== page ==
The Perfect Plan

Pro golfer Collin Morikawa, BS 19, won the 2020 PGA Championship in his first-ever attempt thanks in part to a business strategy born at Berkeley Haas.

Collin Morikawa, BS 19, sized up a putt during a sudden-death playoff round at a PGA tournament in Fort Worth, Texas, this past June.

The ball was just three feet from the hole, a simple shot, and Morikawa was already mentally celebrating victory. “I thought all the hard work was done, and I had already hit all my bad shots,” Morikawa remembers. He tapped the ball—then watched it spin around the cup and out of the hole. “The biggest thing I learned from that week was to never get ahead of yourself. Every shot counts; everything you do matters.”

That lesson paid off two months later as he knocked in a seven-foot putt on the 16th hole to seal his victory at San Francisco’s Harding Park Golf Club in the 2020 PGA Championship—one of golf’s four prestigious major championships. Holding the giant silver trophy aloft, Morikawa was elated to follow in the footsteps of golfing greats, including his childhood hero, Tiger Woods. But he wasn’t surprised to find himself on the pinnacle of golfing greatness. After all, he’d been preparing for the moment for four years as an undergrad at Berkeley, calculating everything he’d need to do to achieve his goal—and learning from his mistakes along the way. “I just felt very comfortable in that scenario because I had worked so hard,” Morikawa says.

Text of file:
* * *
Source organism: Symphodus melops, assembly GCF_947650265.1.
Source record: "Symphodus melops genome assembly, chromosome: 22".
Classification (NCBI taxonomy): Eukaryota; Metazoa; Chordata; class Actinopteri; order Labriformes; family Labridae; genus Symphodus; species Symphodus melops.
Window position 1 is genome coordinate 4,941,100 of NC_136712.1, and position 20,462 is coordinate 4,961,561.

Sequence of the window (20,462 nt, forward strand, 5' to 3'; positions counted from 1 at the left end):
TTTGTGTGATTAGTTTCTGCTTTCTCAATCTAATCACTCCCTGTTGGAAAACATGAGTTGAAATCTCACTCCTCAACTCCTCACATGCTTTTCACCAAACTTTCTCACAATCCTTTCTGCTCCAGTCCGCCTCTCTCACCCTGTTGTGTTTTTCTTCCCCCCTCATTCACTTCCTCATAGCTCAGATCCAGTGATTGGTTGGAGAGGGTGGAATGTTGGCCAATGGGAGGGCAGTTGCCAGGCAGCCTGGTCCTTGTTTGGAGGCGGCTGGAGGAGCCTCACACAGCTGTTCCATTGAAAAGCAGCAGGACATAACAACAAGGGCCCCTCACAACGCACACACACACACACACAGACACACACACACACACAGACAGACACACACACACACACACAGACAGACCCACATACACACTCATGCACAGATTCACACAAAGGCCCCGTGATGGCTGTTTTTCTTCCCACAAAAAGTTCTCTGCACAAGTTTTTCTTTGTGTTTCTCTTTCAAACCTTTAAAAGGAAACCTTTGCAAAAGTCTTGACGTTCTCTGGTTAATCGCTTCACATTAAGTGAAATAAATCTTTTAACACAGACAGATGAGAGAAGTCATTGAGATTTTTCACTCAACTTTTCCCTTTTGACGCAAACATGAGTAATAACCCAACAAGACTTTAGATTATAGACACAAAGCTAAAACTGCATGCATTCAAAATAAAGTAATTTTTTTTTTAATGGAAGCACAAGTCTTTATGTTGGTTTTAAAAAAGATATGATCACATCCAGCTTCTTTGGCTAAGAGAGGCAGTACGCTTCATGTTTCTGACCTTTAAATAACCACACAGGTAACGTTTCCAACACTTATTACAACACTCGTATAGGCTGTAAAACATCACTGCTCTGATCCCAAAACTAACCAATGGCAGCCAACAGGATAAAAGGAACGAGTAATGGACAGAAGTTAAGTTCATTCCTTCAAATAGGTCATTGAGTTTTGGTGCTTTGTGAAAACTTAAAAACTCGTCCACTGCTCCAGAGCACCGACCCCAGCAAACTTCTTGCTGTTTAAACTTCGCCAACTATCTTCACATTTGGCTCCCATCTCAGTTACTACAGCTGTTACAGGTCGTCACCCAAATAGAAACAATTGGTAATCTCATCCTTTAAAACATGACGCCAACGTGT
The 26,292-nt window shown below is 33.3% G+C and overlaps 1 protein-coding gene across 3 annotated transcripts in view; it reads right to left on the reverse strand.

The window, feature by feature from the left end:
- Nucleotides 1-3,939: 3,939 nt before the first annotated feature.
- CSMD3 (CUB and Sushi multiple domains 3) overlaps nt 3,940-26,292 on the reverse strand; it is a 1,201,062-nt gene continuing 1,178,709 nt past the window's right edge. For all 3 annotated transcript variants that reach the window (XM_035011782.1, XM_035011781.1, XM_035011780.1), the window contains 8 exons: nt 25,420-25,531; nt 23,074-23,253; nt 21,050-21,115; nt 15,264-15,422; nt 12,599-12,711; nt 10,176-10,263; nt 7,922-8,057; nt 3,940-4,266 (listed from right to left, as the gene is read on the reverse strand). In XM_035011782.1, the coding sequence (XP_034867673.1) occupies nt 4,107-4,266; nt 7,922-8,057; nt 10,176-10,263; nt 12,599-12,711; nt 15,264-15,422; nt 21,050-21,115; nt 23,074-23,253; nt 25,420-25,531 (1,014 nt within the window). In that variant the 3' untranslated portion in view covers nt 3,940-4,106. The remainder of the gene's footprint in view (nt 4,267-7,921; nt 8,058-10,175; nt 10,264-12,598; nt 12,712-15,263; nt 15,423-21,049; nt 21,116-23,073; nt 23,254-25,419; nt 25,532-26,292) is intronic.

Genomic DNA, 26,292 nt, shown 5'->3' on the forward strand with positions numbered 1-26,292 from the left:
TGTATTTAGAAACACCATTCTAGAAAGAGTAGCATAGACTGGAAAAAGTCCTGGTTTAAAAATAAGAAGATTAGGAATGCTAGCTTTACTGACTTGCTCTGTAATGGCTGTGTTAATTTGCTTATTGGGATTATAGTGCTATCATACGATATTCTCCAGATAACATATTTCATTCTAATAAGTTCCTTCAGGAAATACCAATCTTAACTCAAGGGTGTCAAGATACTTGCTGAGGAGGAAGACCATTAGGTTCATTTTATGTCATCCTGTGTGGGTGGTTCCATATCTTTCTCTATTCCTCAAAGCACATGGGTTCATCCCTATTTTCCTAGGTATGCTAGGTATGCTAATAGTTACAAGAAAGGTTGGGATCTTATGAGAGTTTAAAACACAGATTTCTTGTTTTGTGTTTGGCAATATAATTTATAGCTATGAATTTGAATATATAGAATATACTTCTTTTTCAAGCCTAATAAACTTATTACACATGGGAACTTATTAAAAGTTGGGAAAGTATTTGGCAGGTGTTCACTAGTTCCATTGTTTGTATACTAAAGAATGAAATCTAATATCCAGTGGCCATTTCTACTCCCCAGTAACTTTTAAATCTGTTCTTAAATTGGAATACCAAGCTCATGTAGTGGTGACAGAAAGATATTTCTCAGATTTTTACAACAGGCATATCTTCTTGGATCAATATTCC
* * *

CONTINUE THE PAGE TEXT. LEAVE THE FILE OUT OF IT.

Collin Morikawa holding his 2020 PGA Championship cup.
In addition to his major championship win, Morikawa has two other first-place finishes on the PGA tour: the Barracuda Championship in 2019 and the Workday Charity Open in 2020.

He fell in love with golf early, following his parents to the range while growing up in Los Angeles and taking his first lesson at age five. He was inspired watching Woods—a young, Asian American golfer like himself—transform the sport.